Richard Feynman is a physicist who taught at Cornell and Princeton, worked on the Manhattan Project and won the Nobel Prize in physics in 1965.
Feynman was not a big fan of formalities and this dislike is a big theme throughout the book. His father was a sales man who dealt with a variety of people and he saw that underneath people were all the same. He passed these ideas on to his children and Feynman disliked formalities so much, ne nearly did not accept his Nobel prize. I really liked the idea that the son of a sales man and a homemaker would win this prestigious price.
No question, Feynman was a brilliant physicist with a varity of interests and the stories told in this book are based on these interests mainly were the were linked with his work in physics. From his childhood interest in radios, his observations on human behavior, his laboratory at home, all the tricks and gimmicks he developed make fun stories to hear.
“You have no responsibility to live up to what other people think you ought to accomplish. I have no responsibility to be like they expect me to be. It’s their mistake, not my failing.”
But unfortunately there is a big but. I am happy to oversee his huge ego because well he was indeed an exceptional clever person so ok but being brilliant and sometimes ahead of his time did not stop him from being a pretty sleezy womaniser and I am sadly missing my blessed ignorance about this side of him before I read the book.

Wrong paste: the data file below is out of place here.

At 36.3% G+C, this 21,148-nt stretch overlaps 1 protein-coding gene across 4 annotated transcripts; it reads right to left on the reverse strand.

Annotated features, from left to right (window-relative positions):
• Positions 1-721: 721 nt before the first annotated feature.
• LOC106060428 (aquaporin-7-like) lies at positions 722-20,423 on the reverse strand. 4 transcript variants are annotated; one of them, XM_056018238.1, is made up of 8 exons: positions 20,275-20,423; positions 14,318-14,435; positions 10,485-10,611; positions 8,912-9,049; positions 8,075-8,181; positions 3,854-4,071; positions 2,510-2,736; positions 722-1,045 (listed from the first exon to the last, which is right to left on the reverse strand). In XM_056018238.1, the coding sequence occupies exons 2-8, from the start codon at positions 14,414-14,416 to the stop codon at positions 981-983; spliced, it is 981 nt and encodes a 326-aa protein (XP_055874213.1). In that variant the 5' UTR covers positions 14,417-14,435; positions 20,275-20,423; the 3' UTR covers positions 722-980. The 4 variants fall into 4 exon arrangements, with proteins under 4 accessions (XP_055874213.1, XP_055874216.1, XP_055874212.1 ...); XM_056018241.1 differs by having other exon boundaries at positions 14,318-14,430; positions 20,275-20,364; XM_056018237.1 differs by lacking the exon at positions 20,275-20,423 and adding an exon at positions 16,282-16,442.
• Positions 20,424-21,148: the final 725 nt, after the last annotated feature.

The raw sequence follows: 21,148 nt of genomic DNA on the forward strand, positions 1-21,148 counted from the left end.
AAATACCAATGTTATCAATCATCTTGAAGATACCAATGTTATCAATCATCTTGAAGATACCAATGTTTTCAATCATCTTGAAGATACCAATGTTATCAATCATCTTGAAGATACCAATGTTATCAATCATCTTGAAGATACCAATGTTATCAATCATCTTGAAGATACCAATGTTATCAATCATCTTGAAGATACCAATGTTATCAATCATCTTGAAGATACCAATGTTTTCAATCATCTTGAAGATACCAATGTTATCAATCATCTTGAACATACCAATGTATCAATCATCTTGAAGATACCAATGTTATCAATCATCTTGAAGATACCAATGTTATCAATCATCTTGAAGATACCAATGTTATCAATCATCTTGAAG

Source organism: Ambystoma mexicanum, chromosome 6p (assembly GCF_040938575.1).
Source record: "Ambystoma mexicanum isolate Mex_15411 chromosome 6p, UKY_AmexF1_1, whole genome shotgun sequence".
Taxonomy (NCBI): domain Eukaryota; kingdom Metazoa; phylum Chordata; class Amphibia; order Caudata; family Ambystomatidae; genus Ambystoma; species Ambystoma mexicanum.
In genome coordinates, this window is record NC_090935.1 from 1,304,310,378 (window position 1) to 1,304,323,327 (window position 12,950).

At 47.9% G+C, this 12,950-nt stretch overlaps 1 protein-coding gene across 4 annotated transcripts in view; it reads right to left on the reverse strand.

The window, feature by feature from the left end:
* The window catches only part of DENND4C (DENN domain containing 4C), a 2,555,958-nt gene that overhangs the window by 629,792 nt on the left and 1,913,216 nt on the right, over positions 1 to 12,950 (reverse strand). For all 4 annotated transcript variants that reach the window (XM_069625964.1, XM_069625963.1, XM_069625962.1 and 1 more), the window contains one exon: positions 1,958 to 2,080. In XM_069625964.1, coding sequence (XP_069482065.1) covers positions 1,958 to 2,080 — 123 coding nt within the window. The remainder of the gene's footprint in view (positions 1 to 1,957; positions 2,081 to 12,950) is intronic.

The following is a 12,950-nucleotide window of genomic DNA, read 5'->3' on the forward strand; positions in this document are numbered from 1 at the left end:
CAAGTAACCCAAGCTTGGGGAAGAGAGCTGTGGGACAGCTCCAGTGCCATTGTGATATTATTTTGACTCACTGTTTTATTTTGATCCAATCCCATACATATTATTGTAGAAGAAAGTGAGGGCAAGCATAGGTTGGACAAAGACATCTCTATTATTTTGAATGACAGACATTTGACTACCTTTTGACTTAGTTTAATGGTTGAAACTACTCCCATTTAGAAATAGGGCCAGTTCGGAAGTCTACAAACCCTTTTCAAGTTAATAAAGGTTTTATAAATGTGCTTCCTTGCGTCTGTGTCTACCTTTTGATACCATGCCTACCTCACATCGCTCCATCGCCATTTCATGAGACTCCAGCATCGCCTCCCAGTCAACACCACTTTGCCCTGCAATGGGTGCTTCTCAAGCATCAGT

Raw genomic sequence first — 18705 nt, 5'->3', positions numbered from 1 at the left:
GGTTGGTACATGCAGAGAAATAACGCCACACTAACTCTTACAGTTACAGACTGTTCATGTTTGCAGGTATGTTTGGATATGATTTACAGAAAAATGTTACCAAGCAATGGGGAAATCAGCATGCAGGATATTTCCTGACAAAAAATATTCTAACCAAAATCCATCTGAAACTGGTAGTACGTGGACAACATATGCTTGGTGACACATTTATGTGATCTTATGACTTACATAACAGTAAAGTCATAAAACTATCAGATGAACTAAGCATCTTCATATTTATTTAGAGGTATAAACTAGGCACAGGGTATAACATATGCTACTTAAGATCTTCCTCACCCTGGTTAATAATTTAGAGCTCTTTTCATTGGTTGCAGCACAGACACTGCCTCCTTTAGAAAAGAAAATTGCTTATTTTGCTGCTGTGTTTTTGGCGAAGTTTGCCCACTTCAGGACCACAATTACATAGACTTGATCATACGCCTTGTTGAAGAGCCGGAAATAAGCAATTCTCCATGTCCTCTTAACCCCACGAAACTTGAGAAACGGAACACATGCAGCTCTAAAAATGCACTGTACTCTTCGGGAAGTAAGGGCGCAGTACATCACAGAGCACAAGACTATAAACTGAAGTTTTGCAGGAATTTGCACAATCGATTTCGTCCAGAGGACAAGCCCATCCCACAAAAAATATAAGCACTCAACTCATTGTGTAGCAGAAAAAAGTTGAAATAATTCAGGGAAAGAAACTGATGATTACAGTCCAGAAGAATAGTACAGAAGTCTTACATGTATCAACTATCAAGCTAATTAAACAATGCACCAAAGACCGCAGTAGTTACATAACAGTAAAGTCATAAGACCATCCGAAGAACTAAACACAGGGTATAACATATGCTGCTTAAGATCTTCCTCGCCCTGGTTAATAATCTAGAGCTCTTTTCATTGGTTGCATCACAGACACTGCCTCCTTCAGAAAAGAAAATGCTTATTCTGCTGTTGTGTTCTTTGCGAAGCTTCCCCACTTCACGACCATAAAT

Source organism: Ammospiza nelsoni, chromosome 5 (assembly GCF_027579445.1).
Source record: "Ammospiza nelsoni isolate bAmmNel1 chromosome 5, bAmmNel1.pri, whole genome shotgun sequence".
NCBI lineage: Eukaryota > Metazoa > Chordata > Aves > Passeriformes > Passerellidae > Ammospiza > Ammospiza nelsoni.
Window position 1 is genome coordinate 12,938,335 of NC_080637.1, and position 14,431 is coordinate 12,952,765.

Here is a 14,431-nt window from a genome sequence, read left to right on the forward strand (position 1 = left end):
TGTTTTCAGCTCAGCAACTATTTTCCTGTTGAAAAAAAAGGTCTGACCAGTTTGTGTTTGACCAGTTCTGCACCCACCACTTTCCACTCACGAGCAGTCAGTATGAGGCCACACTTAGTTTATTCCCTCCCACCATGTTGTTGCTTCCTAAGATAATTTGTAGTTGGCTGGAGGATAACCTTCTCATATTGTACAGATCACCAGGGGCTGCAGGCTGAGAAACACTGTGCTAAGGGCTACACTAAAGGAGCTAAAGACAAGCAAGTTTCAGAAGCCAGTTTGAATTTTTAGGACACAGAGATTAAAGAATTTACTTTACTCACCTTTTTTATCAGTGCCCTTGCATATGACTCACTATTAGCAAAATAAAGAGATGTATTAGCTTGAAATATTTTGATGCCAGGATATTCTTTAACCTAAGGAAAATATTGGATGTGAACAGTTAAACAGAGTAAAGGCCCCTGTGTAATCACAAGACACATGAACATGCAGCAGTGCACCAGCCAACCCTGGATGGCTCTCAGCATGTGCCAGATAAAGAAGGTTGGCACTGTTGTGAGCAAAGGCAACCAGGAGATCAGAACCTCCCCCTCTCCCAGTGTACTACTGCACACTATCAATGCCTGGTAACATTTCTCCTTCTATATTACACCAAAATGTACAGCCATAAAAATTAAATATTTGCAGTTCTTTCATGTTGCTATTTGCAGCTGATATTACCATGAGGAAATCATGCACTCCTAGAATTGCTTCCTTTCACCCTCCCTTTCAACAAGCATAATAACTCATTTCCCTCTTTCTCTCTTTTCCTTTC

Saw this picture somewhere and it is spot on.
But beside that I enjoyed reading about his time at Los Alamos where he worked on the Manhattan Project and the stories about the time he spent in Brazil and Japan as well as the chapters on education.
Most of the stories he tells are about him having a hidden talent, using it often for some prank on others and then being applauded for it by others (or himself). He is not only a great physicist, mathematican, musician, safecracker, code breaker, drawer of naked girls etc. He is unfortunately showing off quite a bit and that can come across as him being a bit of a jerk.
I know I’m not doing a great job here advertising the book, but there were also parts I really liked and I really recommend this method he came up with and that is named in his honor:
The Feynman Learning Technique:
- Choose a concept you want to learn about
- Pretend you are teaching it to a child
- Identify gaps in your explanation; Go back to the source material, to better understand it.
- Review and simplify
He might not be the world’s most interesting and funny storyteller (as he believes to be) but there is still enough good stuff in the book for me to recommend it to you and follow up with one of his great lectures, for example this one on Gravitation:
Are you good at distinguing between the artist/scientist and the book?
Check out Sabine Hossenfelder’s book „Lost in Math. How Beauty leads physics astray/Das häßliche Universum“, this biography on physicist Lise Meitner and theoretical physicst Lisa Randells book „Knocking on heavens door“